The Salween River ("Nu" in China) is Southeast Asia's longest undammed river, running 2,800km from the high T'ang-ku-la (or Qinghai) Mountains in Tibet, through Yunnan province in China, down through Myanmar and out into the Gulf of Martaban and the Andaman Sea. For much of its length it winds through steep gorges and canyons, though it fans out in a nutrient-rich delta near the sea, irrigating Myanmar's richest agricultural areas. Ten million people live in the Salween watershed, which covers 320,000km2. It is home to the fishing cat and the world's most diverse array of turtles.

Each of the developing nations which has access to the river have plans to make use of its untapped energy. China is planning to build a series of 13 dams in Yunnan province. Myanmar and Thailand have been engaged in discussions about creating a joint damming project along the lower course of the Salween which divides the two nations. Thailand's rapid industrialization has stripped their side of the river clean of forests, while on the Burmese side a different issue persists. Within Myanmar there are several states fighting for independence, suppressed by the brutal military regime. Among them are the Shan State in the north, bordering China, the Karenni State (or Kayah State) to the east, bordering Thailand, and the Mon State near the delta. Damming the Salween in these areas would cause untold environmental damage, and deprive hundreds of thousands of both their ancestral homelands and their means of living.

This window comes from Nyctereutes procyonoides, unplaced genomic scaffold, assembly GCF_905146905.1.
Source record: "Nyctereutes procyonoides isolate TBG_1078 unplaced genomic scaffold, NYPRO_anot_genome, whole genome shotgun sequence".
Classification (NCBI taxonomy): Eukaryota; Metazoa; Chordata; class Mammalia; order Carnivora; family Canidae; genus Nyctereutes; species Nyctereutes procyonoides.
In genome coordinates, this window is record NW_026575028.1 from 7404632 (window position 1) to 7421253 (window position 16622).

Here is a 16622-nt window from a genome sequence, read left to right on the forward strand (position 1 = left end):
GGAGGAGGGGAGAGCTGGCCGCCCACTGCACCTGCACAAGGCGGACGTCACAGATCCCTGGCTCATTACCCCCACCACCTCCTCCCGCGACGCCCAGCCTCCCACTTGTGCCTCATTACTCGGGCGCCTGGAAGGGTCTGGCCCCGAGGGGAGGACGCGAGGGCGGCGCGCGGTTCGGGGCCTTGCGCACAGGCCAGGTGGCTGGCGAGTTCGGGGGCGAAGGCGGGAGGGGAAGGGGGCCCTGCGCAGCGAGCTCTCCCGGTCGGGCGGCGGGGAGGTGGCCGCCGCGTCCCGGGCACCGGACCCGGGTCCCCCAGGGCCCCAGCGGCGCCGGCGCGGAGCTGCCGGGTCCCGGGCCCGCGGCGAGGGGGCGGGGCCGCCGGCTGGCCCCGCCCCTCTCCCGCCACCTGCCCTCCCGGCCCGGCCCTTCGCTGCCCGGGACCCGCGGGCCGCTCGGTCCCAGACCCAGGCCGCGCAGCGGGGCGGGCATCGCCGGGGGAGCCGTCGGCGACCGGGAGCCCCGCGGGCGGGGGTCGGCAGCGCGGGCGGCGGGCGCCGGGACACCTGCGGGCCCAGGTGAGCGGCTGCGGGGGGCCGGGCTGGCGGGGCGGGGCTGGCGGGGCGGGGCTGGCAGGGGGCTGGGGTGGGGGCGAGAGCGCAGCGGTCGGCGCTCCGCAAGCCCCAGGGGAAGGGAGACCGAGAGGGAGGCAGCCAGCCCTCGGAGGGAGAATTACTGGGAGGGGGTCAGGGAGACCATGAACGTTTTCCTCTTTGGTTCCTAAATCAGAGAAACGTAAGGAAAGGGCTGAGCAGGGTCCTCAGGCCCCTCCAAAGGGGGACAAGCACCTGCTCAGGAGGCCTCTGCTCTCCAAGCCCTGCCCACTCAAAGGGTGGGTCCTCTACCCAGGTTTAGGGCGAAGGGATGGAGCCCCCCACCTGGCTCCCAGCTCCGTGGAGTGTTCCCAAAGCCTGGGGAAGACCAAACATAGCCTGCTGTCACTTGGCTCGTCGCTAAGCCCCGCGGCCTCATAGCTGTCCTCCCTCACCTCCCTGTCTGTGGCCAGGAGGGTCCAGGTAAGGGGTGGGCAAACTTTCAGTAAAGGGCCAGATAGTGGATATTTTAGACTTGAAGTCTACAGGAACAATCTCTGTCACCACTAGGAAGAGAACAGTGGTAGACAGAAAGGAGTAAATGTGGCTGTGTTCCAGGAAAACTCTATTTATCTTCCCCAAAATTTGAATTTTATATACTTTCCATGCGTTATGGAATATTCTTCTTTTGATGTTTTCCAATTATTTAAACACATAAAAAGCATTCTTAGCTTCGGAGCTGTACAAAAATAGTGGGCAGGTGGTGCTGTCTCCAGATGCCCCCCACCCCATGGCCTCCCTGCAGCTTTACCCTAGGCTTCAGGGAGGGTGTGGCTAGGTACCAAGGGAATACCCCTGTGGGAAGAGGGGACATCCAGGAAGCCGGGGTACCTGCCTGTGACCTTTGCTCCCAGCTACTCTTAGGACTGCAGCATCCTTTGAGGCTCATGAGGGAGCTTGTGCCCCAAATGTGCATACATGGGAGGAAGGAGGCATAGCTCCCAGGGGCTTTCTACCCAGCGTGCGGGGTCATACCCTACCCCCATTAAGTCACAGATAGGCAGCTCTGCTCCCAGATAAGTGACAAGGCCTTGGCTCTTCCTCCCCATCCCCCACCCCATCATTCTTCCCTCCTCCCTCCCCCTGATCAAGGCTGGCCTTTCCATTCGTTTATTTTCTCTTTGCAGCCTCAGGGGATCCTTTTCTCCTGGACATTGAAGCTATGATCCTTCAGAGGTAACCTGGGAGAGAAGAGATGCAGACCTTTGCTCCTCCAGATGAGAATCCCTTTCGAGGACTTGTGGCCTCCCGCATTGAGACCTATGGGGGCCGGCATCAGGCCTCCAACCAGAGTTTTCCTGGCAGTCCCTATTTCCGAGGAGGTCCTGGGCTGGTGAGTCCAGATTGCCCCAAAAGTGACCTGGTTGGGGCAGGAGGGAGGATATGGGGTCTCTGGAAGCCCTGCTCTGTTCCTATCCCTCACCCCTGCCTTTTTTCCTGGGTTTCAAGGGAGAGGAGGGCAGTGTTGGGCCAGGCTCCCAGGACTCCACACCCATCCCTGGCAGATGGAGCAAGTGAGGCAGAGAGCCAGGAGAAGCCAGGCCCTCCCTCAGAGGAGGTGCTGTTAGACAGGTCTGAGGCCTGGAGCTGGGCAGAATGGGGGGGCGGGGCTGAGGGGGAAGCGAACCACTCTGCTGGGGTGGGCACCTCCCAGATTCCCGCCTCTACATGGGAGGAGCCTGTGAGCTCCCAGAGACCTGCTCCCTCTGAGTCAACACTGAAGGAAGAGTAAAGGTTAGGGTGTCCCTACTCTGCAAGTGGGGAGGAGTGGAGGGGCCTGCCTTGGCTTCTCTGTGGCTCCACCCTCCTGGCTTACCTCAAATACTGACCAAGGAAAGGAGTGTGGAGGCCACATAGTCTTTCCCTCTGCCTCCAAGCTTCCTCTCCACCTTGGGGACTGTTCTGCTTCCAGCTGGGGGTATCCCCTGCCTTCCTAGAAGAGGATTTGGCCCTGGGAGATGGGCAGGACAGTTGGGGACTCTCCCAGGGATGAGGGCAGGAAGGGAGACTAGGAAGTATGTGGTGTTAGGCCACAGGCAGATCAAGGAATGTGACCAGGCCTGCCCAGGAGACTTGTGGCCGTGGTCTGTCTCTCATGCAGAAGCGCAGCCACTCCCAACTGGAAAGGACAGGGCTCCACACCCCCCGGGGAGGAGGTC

Dam construction began in early 2004 in China.